February 27, 2008
From gesture to monument: Artist Katy Stone at The Oxbow School For Ten-Day Residency
Katy Stone’s waterfall installations – some three stories tall – glisten with cascading light and color. She has created permanent, site-specific works in both her native United States and in Taiwan.
Yet calling Stone a sculptor falls short of describing her work, which ranges from delicate, hand-sized paintings to monumental commissions that take teams of assistants to install.
“I don’t really think of myself as a sculptor or a painter or a drawer. It’s kind of somewhere in between,” Stone told an attentive audience during her Oxbow School lecture at Copia on Monday night.
“Over the years I’ve worked away from the flat two-dimensional canvas,” she explained as she showed slides of her art and of its major influences, including Japanese wood-block prints, botanical drawings of trees, and energetic Pop Art by Roy Lichtenstein.
Stone, who is the Oxbow School’s first artist-in-residence for the spring term, encouraged the artists in her audience to “borrow ideas.”
“Steal from your friends,” she continued. “Look at what they’re doing."
“The idea that we’re wholly original is just not the case. It belongs to all of us.”
Stone also incorporates one of John Cage’s favorite principles in her studio: “I love using chance and improvisation,” she said. “Chance is this just incredible thing to me. It lets you get out of your own head.”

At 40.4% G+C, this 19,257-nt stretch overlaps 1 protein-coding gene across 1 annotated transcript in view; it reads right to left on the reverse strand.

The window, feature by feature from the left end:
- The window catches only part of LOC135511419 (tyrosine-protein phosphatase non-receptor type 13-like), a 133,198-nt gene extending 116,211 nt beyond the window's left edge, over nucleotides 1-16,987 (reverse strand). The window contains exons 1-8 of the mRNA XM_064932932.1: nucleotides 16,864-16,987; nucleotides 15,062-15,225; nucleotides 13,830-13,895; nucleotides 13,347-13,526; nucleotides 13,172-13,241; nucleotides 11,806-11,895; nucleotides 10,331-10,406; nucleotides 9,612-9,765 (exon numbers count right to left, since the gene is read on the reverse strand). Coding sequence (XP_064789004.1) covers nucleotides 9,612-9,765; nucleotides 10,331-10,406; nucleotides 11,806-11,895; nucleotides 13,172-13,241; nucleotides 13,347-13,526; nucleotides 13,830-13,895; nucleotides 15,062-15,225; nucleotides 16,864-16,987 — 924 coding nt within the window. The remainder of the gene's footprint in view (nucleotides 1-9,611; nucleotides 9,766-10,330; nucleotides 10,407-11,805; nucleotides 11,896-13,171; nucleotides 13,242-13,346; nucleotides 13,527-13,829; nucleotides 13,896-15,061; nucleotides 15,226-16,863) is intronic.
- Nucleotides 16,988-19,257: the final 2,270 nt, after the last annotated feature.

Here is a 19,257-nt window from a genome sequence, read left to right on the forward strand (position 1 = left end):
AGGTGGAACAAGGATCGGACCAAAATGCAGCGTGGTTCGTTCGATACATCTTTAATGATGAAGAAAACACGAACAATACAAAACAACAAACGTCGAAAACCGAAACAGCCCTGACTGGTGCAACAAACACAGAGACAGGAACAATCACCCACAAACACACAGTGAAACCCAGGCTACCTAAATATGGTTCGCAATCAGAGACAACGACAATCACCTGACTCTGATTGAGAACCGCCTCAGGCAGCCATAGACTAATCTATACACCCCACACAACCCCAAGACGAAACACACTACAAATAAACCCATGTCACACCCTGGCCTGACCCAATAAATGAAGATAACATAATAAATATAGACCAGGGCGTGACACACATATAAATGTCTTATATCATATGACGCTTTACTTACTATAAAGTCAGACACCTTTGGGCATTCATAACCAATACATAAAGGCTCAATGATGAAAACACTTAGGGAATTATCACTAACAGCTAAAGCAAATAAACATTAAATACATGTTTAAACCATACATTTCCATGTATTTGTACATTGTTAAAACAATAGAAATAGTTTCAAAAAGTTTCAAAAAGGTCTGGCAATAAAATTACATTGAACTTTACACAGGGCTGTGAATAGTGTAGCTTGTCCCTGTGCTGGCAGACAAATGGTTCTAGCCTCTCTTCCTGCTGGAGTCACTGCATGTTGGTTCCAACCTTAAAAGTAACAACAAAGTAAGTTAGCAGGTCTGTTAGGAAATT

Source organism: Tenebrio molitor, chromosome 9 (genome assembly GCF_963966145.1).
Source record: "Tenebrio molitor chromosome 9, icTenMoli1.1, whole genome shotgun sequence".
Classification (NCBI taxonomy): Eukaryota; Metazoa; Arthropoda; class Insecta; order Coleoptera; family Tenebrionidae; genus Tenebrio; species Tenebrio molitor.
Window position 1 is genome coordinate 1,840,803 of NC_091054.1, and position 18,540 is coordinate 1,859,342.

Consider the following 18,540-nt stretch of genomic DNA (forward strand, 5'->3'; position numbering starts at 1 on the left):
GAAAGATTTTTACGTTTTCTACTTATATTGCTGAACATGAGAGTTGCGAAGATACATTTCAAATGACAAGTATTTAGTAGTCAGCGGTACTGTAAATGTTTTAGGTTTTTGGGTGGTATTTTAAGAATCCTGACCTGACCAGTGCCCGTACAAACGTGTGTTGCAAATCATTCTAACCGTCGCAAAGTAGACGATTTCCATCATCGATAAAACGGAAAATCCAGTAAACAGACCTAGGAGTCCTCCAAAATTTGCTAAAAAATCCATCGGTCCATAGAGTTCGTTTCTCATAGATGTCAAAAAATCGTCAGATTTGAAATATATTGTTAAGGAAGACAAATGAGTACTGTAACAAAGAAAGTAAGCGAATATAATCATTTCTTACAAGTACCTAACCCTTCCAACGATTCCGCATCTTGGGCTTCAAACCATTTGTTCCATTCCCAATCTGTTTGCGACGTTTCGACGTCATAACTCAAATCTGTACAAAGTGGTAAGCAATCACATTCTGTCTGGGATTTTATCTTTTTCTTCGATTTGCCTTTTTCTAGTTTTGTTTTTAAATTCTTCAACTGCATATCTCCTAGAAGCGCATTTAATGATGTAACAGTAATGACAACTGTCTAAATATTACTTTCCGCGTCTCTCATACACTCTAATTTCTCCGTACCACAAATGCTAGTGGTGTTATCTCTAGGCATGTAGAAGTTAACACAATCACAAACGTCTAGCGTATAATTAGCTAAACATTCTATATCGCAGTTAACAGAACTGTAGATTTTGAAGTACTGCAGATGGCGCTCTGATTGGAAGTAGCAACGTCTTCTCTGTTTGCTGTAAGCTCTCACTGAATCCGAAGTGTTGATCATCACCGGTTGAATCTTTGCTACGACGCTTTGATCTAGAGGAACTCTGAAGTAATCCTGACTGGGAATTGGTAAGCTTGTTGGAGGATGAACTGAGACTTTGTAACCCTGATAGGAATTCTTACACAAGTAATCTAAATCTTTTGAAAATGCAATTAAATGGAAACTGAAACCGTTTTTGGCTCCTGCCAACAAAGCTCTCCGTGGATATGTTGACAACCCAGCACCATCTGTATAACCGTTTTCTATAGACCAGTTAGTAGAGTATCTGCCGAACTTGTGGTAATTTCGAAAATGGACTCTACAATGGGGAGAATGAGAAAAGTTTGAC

Stone often begins a piece with what she called “stream-of-consciousness drawing, in order to generate enough stuff to start making things.
“I usually do a lot of painting until I get a form of gesture that really works, and then I repeat it,” she continued.
The results can be breathtaking: A single droplet, repeated thousands of times, becomes a waterfall. A blade shape, multiplied, creates a field of grass. Dozens of small paintings, gathered together, express a different dynamic when they’re laid out in a circle than when they compose a broad band across a gallery wall.
“The pieces start to dialog with each other,” said Stone, who says her work tends to develop organically – even after a show has been installed:
“Everything changes with me all the time,” she said. “Sometimes when it’s done, it’s not even done.”
As her work emerged from the two-dimensional plane, Stone began to experiment with what has become one of her signature “materials:” shade. Cut and painted shards of acrylic, standing slightly away from the wall, recreate their shapes in interrupted light.
“Shadow can be the strongest part of the piece,” Stone said. “It intentionally completes the work.”
Still, Stone knows that although she can harness the intangible, she cannot master it: “If you stand at a certain angle the illusion falls apart and you see it’s just strands of painted plastic,” she said.
The Oxbow School lectures, which are free and open to the public, continue Monday, March 10 with photographer and filmmaker Ari Marcopoulos. Sculptor Alison Sarr will appear Monday, March 17.
Photographer Dawoud Bey presents his Oxbow lecture Monday, March 31 and, like Stone, will remain in Napa for a ten-day teaching residency at the school. The series concludes Monday, April 14 with a talk by curator and art historian Larry Rinder, Dean of the College at the California College of the Arts in San Francisco.
All Oxbow lectures begin at 7 p.m. in the auditorium at Copia, 500 First Street in Napa. For more information, call (707) 255-6000.